Insects are associated with microbes that have demonstrable effects on the insect metabolism and performance. For pest insects, it is especially important to understand these associations, as these can be causal to their pest status, and it can provide targets for pest management approaches. The insect-microbe associations are often vital for the fitness of the host. Drosophila suzukii, an invasive pest, attacks a variety of unripe fruits, unlike the other members of Drosophilidae, which feed on rotten fruits.
What is the role of microbial symbionts of D. suzukii for its niche shift from rotting to fresh ripening fruits, and its ability to feed on a wide variety of fruits? Importantly, larvae of Drosophila critically depend on yeasts and other microorganisms for the uptake of essential nutrients for body-tissue construction. The abundance and composition of microbial communities differ vastly in the new niche to which D. suzukii adapted. I want to examine the role of bacterial symbionts and yeasts on D. suzukii development, fitness and behaviour. The metabolism, longevity and pheromone production of the sibling species D. melanogaster have all been shown to depend on microbiome composition predicting a similar function of the microbiome in D. suzukii.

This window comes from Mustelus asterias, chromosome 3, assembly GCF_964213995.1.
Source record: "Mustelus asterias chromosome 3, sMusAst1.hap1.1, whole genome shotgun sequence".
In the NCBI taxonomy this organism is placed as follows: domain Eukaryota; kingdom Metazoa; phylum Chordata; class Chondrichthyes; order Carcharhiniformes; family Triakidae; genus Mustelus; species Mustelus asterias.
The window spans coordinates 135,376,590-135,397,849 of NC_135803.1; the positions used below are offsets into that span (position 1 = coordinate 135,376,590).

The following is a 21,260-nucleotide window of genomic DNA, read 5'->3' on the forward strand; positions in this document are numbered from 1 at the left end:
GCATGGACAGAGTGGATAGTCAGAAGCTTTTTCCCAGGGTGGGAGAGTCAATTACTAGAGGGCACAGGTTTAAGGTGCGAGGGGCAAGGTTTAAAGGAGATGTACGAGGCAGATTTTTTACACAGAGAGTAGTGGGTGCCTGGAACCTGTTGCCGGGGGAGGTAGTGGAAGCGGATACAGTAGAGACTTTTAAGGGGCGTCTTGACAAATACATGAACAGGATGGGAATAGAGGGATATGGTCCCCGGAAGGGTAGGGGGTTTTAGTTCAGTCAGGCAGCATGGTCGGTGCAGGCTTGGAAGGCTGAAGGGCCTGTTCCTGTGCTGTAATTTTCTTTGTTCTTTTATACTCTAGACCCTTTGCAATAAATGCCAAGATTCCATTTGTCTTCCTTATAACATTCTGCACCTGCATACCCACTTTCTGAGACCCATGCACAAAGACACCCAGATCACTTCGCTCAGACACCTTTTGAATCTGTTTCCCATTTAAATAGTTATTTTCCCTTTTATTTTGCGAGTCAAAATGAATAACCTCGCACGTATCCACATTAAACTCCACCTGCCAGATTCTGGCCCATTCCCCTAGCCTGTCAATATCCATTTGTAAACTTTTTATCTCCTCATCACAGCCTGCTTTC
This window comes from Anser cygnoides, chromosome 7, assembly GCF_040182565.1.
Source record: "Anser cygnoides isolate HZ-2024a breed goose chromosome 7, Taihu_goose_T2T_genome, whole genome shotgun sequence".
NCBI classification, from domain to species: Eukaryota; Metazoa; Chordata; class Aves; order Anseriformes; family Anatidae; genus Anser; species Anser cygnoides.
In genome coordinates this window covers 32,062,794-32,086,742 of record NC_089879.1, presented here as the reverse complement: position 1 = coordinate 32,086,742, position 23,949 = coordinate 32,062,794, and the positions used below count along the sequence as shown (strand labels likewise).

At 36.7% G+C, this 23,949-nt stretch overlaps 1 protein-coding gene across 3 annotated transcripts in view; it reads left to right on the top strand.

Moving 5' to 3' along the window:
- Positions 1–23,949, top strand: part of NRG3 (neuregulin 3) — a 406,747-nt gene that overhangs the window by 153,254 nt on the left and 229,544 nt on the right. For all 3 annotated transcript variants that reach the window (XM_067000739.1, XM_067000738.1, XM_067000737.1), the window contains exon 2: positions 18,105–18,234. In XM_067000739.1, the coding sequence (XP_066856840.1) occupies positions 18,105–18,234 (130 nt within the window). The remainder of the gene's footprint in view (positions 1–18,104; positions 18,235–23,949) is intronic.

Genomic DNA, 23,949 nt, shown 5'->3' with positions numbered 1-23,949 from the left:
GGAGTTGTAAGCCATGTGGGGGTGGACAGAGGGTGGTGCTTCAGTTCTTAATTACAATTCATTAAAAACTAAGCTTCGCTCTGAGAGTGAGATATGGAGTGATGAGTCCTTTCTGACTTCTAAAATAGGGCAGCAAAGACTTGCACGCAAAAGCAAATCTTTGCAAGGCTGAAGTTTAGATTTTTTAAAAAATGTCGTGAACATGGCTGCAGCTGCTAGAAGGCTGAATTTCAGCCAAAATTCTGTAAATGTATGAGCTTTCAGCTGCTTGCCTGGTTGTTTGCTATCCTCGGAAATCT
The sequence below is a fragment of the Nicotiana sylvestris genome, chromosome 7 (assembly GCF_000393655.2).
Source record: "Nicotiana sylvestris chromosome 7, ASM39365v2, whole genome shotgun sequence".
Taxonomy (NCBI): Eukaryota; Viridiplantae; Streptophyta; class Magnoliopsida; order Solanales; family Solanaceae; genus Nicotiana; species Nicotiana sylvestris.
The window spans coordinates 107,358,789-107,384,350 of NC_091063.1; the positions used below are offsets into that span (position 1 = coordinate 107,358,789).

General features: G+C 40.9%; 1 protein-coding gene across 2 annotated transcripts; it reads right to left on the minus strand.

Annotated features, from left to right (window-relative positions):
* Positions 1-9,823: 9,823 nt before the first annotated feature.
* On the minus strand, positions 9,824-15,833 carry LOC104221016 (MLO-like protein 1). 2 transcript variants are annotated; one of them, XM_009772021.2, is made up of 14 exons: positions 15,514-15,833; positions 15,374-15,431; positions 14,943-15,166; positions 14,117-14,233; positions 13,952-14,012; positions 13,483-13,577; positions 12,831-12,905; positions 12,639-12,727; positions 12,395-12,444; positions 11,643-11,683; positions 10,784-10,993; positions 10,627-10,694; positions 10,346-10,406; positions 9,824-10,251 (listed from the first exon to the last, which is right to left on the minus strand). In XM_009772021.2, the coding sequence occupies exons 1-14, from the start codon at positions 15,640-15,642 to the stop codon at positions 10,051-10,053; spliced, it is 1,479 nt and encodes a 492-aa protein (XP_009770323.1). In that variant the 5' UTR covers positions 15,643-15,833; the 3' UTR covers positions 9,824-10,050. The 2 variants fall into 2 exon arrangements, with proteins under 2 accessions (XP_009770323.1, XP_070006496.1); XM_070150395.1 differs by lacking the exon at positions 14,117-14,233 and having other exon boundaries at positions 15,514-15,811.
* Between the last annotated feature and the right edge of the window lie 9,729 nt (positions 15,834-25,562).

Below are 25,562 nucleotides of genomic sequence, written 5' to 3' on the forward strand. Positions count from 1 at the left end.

I hypothesize that the ecological niche shift and the polyphagous nature of D. suzukii is due to its associations with microbial symbionts. I will first examine the diversity, the co-occurrence patterns and infection rates of the associated microbes of D. suzukii in a range of fruits. I will further dissect the functional roles of microbial symbionts on their hosts' development and behaviour. Additionally, I will study their effect on chemical communication by analysing how the pheromones of D. suzukii are influenced by their symbionts. This will reveal whether and how microbes may have contributed to the ecological niche shift of this invasive pest species.